The basic interface for displaying anything to the BlackBerry device’s screen is the net.rim.device.api.ui.Graphics class. It’s used under the hood by pretty much all elements of the BlackBerry user interface,and it gives you the tools to do anything you’ve seen in any BlackBerry application’s user interface. If you’re going to be doing any kind of user interface work with BlackBerry applications, you should get very familiar with the Graphics class. Each instance of Graphics is associated either with a Bitmap object or with a display (basically, a BlackBerry device’s physical screen).For this book, we’ll only focus on a Graphics object associated with a display.
Using the paint method
All fields (and managers and screens) get access to the Graphics object associated with the current display through the paint method. This method is called whenever the BlackBerry device determines that the section of the display containing the Field needs repainting.An important thing to bear in mind is that the same instance of the Graphics class is used by all managers and fields on a screen, and this instance is passed by the screen through its managers to the fields. This may seem a minor point, but it’s important to keep in mind, as it’ll help in determining exactly why your application is drawing to the screen in a certain way. For example, setting the color on the Graphics object will affect the color of components drawn after it, unless they explicitly set their own colors. Because it’s so important to understand how the UI is displayed by the BlackBerry platform, we’ll take time for a brief discussion here before getting to more concrete examples.
Understanding How the BlackBerry Screen Is Drawn
At a high level, things happen in two stages. First comes the layout stage, where layout and sublayout methods are called and all the fields are positioned and sized on the screen. Second is the paint stage, where paint methods are called and the fields actually draw to the display.
Laying Out the Screen
Layout involves positioning and sizing all the managers and controls on the screen. It starts with the screen itself and works down through all the nested managers and fields as follows:
Painting to the Screen
The Painting stage is where pixels are actually drawn to the screen. In the same sequence as the layout stage, the screen, managers and fields are all asked to paint themselves:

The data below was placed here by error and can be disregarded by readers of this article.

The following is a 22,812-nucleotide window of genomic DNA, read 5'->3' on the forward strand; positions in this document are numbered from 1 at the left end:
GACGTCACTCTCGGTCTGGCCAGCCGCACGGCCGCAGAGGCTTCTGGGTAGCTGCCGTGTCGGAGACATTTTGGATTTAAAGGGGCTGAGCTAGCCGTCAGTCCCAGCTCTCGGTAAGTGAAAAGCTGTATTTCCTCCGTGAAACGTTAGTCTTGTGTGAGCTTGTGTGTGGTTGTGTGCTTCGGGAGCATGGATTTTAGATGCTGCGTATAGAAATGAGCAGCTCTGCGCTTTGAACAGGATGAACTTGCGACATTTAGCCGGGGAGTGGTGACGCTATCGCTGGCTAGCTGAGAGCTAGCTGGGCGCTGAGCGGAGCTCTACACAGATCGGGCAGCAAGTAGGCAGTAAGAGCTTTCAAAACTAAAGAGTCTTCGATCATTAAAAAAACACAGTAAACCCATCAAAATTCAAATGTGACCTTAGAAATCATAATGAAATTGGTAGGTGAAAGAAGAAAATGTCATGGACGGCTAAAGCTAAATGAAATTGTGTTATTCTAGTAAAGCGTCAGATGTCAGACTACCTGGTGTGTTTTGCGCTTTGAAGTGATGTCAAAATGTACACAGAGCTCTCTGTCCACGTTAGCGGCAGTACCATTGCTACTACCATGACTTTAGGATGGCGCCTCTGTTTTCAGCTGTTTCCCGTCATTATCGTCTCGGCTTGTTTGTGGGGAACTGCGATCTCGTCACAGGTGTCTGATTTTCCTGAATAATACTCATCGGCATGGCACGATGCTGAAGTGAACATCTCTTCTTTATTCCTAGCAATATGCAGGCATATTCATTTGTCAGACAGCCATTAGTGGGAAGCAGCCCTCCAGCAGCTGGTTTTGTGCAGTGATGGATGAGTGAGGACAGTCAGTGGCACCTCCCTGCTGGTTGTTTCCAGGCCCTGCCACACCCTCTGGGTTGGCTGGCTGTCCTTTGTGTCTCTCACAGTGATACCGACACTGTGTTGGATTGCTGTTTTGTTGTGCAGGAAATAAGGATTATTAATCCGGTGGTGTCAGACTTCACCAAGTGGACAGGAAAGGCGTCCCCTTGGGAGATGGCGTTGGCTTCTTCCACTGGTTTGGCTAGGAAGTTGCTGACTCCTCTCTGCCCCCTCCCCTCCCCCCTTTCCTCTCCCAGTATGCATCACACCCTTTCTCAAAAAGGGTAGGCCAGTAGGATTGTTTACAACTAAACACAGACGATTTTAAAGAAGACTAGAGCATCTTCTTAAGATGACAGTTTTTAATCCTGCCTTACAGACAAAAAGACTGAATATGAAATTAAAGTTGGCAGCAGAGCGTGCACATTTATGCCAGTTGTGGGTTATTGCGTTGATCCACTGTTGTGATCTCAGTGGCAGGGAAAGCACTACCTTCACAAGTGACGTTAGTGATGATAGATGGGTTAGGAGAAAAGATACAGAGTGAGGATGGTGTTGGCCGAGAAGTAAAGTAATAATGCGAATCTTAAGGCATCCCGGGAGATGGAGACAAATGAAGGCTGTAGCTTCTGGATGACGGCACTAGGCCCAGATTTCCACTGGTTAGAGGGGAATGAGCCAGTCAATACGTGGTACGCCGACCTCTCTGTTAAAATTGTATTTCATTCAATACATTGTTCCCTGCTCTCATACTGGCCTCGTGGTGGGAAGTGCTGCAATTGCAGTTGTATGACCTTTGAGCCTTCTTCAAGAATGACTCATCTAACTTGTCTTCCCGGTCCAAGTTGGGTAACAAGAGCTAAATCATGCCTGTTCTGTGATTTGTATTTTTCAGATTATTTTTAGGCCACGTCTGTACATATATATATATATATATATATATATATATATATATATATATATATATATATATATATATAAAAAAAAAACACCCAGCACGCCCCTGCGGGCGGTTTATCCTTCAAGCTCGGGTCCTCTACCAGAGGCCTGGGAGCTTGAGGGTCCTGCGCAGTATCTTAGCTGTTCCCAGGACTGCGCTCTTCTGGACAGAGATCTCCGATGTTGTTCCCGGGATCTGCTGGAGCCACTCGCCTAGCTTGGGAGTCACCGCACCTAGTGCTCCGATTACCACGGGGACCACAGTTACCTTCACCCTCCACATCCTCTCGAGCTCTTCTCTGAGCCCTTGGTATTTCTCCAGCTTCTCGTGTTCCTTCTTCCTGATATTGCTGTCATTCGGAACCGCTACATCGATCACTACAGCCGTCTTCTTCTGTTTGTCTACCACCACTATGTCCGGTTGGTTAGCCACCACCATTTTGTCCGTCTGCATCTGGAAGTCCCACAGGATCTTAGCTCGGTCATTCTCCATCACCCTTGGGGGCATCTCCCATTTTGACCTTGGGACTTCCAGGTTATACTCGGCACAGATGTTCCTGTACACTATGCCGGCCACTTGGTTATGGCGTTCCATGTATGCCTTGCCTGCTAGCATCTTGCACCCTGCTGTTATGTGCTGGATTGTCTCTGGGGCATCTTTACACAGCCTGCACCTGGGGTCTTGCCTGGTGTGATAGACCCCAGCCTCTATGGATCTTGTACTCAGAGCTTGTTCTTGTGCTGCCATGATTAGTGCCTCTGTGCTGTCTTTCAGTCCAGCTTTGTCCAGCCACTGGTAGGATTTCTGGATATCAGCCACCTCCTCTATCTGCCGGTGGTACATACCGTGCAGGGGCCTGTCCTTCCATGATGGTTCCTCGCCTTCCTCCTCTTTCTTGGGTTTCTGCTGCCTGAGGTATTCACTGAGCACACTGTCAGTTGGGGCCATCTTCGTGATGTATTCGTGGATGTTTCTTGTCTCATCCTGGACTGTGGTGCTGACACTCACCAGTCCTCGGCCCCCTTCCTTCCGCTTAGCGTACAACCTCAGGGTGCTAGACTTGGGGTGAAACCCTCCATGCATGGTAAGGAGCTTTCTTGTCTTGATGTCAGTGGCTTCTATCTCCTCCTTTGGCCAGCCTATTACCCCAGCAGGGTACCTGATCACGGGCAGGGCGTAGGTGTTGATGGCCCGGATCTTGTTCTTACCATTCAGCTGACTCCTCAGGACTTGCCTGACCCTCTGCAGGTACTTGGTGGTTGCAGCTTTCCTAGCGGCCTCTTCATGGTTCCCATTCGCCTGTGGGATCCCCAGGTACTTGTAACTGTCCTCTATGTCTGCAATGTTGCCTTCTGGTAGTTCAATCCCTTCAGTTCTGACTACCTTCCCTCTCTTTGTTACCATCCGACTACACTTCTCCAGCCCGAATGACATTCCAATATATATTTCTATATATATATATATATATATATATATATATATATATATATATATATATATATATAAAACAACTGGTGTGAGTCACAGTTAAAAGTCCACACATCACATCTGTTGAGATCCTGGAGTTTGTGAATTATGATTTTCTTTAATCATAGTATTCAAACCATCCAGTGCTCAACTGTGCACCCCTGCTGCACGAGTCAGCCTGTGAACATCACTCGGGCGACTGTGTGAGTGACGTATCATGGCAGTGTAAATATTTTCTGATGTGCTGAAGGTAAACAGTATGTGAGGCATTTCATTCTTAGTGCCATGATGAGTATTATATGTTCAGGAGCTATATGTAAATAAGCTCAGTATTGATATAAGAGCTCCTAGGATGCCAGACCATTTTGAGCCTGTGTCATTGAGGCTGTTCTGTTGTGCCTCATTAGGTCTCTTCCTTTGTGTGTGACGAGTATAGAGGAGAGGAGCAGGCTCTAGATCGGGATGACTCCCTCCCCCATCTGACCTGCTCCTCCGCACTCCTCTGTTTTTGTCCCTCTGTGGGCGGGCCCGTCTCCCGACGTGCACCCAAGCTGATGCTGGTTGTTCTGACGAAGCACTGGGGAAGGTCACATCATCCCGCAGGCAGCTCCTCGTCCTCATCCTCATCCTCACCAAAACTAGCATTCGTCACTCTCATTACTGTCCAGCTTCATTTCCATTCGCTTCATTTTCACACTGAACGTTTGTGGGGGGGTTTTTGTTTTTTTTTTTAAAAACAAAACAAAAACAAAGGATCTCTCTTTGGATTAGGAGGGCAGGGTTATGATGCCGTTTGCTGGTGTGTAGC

Another important thing to keep in mind is that layout happens rarely generally when a screen is constructed or when fields are added or removed—while paint happens frequently. This means that you should be very concerned about the speed of your paint methods; slow paint methods will slow down your user interface and negatively affect your application’s user experience. You should remember, in a nutshell, that
Now that we’ve covered the framework, it’s time to fill in the details by actually implementing some custom fields, managers, and screens.Along the way, we’ll use a lot of the methods in the Graphics class and explore those as we encounter them.
BLACKBERRY Related Interview Questions
|J2ME Interview Questions||BLACKBERRY Interview Questions|
|Android Interview Questions||Retail Interview Questions|
|Telecommunication Project Management Interview Questions||Mobile Testing Interview Questions|
|Telemarketing Interview Questions||Mobile Application Testing Interview Questions|
|Mobile Marketing Interview Questions||Telecom Billing Interview Questions|
|Mobile Application Architect Interview Questions|
Setting The Stage
What Makes A Blackberry Application?
User Interface Basics
Beyond The Basics Of User Interfaces
Hello Out There! Making A Network-enabled Application
Where Am I? Using Location-based Services
Getting Your App Out There: Packaging And Publishing
All rights reserved © 2018 Wisdom IT Services India Pvt. Ltd
Wisdomjobs.com is one of the best job search sites in India.